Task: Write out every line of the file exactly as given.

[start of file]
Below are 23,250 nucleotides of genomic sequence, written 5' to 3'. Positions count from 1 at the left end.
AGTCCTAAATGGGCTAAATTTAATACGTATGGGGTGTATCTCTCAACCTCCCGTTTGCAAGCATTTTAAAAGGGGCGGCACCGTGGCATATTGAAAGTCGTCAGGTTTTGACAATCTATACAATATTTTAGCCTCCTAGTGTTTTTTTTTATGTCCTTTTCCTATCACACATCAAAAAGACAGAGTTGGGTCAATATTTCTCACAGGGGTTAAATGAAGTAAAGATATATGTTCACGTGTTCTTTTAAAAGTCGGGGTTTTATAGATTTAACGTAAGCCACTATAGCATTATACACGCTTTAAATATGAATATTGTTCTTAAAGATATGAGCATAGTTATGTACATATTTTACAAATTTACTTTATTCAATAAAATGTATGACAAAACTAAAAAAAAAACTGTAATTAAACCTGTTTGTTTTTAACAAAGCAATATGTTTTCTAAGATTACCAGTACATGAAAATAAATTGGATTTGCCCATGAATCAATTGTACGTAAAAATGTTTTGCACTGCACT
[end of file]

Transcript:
Below are 23,250 nucleotides of genomic sequence, written 5' to 3'. Positions count from 1 at the left end.
AGTCCTAAATGGGCTAAATTTAATACGTATGGGGTGTATCTCTCAACCTCCCGTTTGCAAGCATTTTAAAAGGGGCGGCACCGTGGCATATTGAAAGTCGTCAGGTTTTGACAATCTATACAATATTTTAGCCTCCTAGTGTTTTTTTTTATGTCCTTTTCCTATCACACATCAAAAAGACAGAGTTGGGTCAATATTTCTCACAGGGGTTAAATGAAGTAAAGATATATGTTCACGTGTTCTTTTAAAAGTCGGGGTTTTATAGATTTAACGTAAGCCACTATAGCATTATACACGCTTTAAATATGAATATTGTTCTTAAAGATATGAGCATAGTTATGTACATATTTTACAAATTTACTTTATTCAATAAAATGTATGACAAAACTAAAAAAAAAACTGTAATTAAACCTGTTTGTTTTTAACAAAGCAATATGTTTTCTAAGATTACCAGTACATGAAAATAAATTGGATTTGCCCATGAATCAATTGTACGTAAAAATGTTTTGCACTGCACT